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The real-life housing market might be in the dumps, but a Hollywood real estate mogul is making a killing in the virtual world. Jon Jacobs, aka “Neverdie” in the massively multiplayer Entropia Universe, just sold a virtual nightclub for the actual price of $635,000.

Proceeds from the sale will fund Jacobs’ virtual planet-building ventures, which could in turn create actual revenue streams for Hollywood, the recording industry and traditional media sources. Really.

“Club Neverdie” is one of the hottest virtual properties in the Entropia Universe, the first virtual world with a real cash economy. An asteroid around Planet Calypso, Entropia’s first planet, is the club’s home. Jacobs bought the asteroid in 2005 for $100,000, after taking out a mortgage on his real-life house, according to Forbes.

Since then, Club Neverdie became a haven for other players visiting its bio-domes, nightclub, stadium and mall. Jacobs was making around $200,000 in actual cash every year from players purchasing virtual goods and services, Forbes explains.

That kind of profit helps justify the club’s selling price — as long as Entropia users keep spending money on virtual goods, the buyers will earn it back in short order. If Farmville’s popularity is any indication, virtual transactions settled with real dollars aren’t going away anytime soon.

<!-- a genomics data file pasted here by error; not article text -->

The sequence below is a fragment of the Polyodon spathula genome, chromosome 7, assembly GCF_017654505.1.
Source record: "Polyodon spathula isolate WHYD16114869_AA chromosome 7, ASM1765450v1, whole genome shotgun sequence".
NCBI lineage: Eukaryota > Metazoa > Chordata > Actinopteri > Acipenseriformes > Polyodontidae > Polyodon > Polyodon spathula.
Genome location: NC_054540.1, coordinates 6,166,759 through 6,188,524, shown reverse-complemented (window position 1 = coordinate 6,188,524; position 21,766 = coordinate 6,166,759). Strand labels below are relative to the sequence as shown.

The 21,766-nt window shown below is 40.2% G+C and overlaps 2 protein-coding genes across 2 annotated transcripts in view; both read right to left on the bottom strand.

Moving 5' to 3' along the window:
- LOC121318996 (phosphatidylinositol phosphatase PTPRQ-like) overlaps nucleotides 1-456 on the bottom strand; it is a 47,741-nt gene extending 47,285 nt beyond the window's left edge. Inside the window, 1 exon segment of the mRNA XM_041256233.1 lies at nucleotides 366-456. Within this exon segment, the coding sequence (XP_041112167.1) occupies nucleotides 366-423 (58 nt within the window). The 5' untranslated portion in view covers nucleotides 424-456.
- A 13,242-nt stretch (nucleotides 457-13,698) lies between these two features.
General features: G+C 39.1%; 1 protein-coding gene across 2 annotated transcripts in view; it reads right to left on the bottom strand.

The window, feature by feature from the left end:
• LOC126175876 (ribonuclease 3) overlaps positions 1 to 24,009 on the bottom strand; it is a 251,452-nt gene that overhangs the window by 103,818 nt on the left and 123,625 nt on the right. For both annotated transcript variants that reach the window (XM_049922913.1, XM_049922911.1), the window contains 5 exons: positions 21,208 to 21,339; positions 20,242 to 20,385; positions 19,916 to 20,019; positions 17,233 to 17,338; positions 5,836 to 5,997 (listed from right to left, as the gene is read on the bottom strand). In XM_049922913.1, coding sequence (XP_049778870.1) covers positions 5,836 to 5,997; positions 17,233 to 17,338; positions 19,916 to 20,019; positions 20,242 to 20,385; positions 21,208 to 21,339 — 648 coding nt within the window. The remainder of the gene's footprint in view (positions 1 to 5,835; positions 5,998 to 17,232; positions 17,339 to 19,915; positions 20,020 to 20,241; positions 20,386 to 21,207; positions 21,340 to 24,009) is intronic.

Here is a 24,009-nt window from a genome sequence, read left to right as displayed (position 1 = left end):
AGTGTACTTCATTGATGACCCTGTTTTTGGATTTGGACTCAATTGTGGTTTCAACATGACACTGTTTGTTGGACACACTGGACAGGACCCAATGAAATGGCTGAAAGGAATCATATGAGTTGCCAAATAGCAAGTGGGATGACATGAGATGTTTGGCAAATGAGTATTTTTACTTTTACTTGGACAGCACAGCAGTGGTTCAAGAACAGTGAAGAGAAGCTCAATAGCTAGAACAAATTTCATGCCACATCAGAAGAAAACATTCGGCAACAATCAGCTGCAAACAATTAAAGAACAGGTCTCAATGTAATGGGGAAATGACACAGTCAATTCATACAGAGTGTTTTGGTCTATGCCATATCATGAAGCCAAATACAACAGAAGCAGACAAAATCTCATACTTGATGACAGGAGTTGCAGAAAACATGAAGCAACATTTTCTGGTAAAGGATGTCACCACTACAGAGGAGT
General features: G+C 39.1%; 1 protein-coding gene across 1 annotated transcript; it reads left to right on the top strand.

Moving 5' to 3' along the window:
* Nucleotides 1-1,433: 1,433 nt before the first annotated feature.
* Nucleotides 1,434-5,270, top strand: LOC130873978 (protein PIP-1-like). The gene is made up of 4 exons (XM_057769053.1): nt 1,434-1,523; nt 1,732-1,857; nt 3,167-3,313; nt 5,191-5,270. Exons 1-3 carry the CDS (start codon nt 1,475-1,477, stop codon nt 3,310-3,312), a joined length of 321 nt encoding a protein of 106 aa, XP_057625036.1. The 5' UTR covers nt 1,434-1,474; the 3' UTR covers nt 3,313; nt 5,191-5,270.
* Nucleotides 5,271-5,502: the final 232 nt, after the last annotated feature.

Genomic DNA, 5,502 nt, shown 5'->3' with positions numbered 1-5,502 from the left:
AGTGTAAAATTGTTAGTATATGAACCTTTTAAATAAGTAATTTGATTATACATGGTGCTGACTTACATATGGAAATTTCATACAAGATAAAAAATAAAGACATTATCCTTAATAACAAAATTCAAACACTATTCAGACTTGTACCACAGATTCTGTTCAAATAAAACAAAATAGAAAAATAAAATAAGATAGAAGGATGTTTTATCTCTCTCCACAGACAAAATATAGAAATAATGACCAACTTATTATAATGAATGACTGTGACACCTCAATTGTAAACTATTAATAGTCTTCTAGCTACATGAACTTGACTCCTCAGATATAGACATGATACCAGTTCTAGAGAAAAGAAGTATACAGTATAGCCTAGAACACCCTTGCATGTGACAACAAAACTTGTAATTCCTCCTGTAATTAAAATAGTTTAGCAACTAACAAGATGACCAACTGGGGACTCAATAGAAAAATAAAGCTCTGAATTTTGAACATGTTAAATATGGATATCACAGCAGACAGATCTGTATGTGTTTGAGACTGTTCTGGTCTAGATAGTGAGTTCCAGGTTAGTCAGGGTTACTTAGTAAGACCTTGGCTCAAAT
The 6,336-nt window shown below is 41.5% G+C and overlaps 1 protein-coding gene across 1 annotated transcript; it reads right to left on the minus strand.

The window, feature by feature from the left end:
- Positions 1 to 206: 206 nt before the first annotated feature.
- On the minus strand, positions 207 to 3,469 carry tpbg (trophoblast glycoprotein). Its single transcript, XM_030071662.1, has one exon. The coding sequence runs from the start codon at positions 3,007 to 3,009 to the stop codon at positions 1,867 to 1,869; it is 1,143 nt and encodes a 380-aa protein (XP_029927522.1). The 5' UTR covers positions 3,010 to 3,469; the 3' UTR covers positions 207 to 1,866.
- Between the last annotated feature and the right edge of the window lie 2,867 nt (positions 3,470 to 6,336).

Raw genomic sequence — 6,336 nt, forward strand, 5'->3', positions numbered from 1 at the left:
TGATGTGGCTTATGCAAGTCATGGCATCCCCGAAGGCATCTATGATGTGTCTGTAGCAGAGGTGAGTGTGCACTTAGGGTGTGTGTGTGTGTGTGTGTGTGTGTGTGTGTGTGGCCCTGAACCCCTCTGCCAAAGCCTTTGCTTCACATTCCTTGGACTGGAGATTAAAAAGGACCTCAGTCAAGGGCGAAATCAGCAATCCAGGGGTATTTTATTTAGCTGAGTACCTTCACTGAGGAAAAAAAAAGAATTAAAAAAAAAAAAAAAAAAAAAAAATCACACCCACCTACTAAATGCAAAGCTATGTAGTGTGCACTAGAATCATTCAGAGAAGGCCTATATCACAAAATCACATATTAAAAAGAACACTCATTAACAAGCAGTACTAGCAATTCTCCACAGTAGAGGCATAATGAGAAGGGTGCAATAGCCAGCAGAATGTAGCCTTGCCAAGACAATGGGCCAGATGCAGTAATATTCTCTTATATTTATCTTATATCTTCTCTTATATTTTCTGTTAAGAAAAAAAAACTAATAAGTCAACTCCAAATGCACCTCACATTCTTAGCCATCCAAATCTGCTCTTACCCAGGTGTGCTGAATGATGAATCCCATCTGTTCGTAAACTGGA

In the recent sale, Jacobs sold off Club Neverdie in chunks, the largest of which went to an avatar named John Foma Kalun, who paid $335,000. Forbes says it might be the largest virtual transaction ever, beating the previous record set by Erik “Buzz” Lightyear, an Entropia resident who bought The Crystal Palace Space Station for $330,000 in 2009.

Jacobs’ story is the type you couldn’t make up if you tried. He’s the son of a former Miss United Kingdom and a British financier named “Mr. X;” he’s a struggling actor and independent filmmaker; and his office is in Hollywood’s famous El Capitan Theatre building. Dude even has his own theme song.

He is working on a new virtual planet called Rocktropia, where players can listen to live virtual concerts or go on music-related quests, Forbes says. Jacobs is confident virtual worlds will become mainstream: “What typically happens with a new medium is that pop culture has to embrace it before it loses its real stigma of being narrow,” he said.

The prospect of half a million dollars in pure profit certainly won’t hurt.